Category Archives: Symposium on JoAnne Yates and Craig N. Murphy’s “Engineering Rules”

The Authors Respond, by JoAnne Yates and Craig N. Murphy

by Guest Blogger — Friday, Oct. 11, 2019

Pierre Larouche is right, but it is not just legal scholars: almost everyone who encounters the vast (but rarely noticed) world of private standard setting ends up like the blind men and the elephant of the fable. Most scholars of standardization, and even standards setters themselves, can only describe those parts with which they have […]

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Private Standards and Public Governance, by Cary Coglianese

by Guest Blogger — Wednesday, Oct. 9, 2019

Law is often thought to provide the bedrock of order in modern society. But as important as law can be, social and economic order also emerges from a host of non-legal norms and non-governmental institutions. In their new book, JoAnne Yates and Craig Murphy trace the history of non-legal institutions dedicated expressly to producing order: […]

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The Visible Hand?, by Brian L. Frye

by Guest Blogger — Tuesday, Oct. 8, 2019

Adam Smith famously observed that self-interest serves the public interest, because markets act as “an invisible hand to promote an end which was no part of his intention.” To which Finley Peter Dunne offered a rather less sanguine response: “A lie with a purpose is one of the worst kind, and the most profitable.” In […]

Review by Justus Baron, Northwestern University

by Guest Blogger — Tuesday, Oct. 8, 2019

JoAnn Yates and Craig Murphy compiled a compelling and enjoyable history of private standardization from the late 19th to the earliest 21st century. I read the book from the perspective of an empirical economist who studies today’s Standards Development Organizations (SDO). Economic analysis is often oblivious of the history of the organizations it studies, and […]

Engineering Rules, a Review by Peter L. Strauss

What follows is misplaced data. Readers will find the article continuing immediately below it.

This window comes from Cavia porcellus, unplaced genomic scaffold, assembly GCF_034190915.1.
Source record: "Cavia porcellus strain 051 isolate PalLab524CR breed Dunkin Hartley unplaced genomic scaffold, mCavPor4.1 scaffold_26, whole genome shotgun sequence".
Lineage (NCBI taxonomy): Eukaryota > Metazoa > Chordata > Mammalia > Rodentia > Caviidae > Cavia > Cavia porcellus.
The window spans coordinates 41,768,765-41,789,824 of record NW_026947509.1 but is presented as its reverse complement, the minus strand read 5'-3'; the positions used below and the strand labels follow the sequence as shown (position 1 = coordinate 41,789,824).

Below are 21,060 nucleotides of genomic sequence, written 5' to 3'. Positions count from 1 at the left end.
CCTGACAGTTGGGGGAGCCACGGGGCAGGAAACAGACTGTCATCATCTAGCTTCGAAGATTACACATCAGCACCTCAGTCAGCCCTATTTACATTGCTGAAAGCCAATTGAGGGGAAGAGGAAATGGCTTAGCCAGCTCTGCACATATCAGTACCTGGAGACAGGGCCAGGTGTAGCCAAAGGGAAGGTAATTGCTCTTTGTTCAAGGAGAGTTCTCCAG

by Guest Blogger — Monday, Oct. 7, 2019

“Engineering Rules” is a clever triple entendre, evoking rules (the industrial standards that are its concern), the emergence of engineering (the profession largely responsible for their creation) and the consensus processes developed over time (the engineering) by which they have been created.  The book is an extraordinarily detailed history of the movement from national to […]

Engineers as Visionaries?, by Tim Büthe

by Guest Blogger — Monday, Oct. 7, 2019

Yates and Murphy’s Engineering Rules: Global Standard Setting Since 1880 provides a fascinating account of almost a century and a half of standard setting; of many of the men – and the few women –who were the drivers of these rule-making processes and who in many fields took them to the international level as early […]

Engineer Rulers?, by Nina Mendelson

by Guest Blogger — Friday, Oct. 4, 2019

“Engineering Rules” by Joanne Yates and Craig Murphy recounts stirring tales from the noble brotherhood of engineers, on a mission to improve the world through standard-setting. The engineers tackle nonuniform screw threads, creating the first national screw thread standard (the appealingly named “Whitworth thread”), address railway cars of varying sizes and shapes, and devise the […]

Engineering Rules – A Major Contribution to the Early History of International Standardization, by Jorge L. Contreras

by Guest Blogger — Friday, Oct. 4, 2019

JoAnne Yates and Craig N. Murphy’s new book Engineering Rules: Global Standard Setting Since 1880 (Johns Hopkins Univ. Press, 2019) offers a comprehensive and detailed institutional history of international standardization from its origins in the nineteenth century through the present day. Especially with regard to its treatment of early- and mid-twentieth century standardization efforts and […]

When IBR Meets APA, by Alan B. Morrison

by Guest Blogger — Thursday, Oct. 3, 2019

Engineering Rules: Global Standard Setting since 1880 [1] is a fountain of information about the origins, use, and changes in the world of standard setting.  To even the casual reader, it makes a convincing case that those who started convening groups of knowledgeable volunteers have performed a very useful service by creating standards for many […]

The Blind Legal Scholars and Standardization, by Pierre Larouche

by Guest Blogger — Thursday, Oct. 3, 2019

Over the past years, as standardization took an increasing place in my research agenda, I frequently thought of the ancient Indian fable of the Blind Men and the Elephant.[1] In this story, a number of blind men observe an elephant: each of them comes into contact with one part of the elephant only, leading each […]